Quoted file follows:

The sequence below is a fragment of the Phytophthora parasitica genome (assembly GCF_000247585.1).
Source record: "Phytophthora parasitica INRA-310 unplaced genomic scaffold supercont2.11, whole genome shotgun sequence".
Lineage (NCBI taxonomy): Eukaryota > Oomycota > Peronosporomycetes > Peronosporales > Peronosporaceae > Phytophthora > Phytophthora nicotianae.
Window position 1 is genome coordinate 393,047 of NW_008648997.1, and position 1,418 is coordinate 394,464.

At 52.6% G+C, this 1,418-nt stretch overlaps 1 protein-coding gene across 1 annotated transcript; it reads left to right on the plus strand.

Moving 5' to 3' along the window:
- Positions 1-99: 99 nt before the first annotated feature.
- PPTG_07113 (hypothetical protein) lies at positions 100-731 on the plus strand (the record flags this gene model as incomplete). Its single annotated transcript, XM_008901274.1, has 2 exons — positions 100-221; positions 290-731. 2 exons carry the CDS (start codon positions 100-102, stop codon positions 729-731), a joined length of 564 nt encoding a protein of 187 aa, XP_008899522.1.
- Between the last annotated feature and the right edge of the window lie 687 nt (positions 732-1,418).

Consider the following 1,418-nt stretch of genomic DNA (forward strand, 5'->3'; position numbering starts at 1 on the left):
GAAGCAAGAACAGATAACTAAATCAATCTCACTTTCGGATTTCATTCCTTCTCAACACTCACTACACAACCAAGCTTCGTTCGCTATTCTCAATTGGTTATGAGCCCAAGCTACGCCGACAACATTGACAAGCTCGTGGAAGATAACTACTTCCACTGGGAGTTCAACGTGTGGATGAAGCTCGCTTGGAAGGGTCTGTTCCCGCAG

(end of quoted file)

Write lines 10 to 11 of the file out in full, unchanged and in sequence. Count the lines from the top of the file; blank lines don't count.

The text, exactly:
Consider the following 1,418-nt stretch of genomic DNA (forward strand, 5'->3'; position numbering starts at 1 on the left):
GAAGCAAGAACAGATAACTAAATCAATCTCACTTTCGGATTTCATTCCTTCTCAACACTCACTACACAACCAAGCTTCGTTCGCTATTCTCAATTGGTTATGAGCCCAAGCTACGCCGACAACATTGACAAGCTCGTGGAAGATAACTACTTCCACTGGGAGTTCAACGTGTGGATGAAGCTCGCTTGGAAGGGTCTGTTCCCGCAG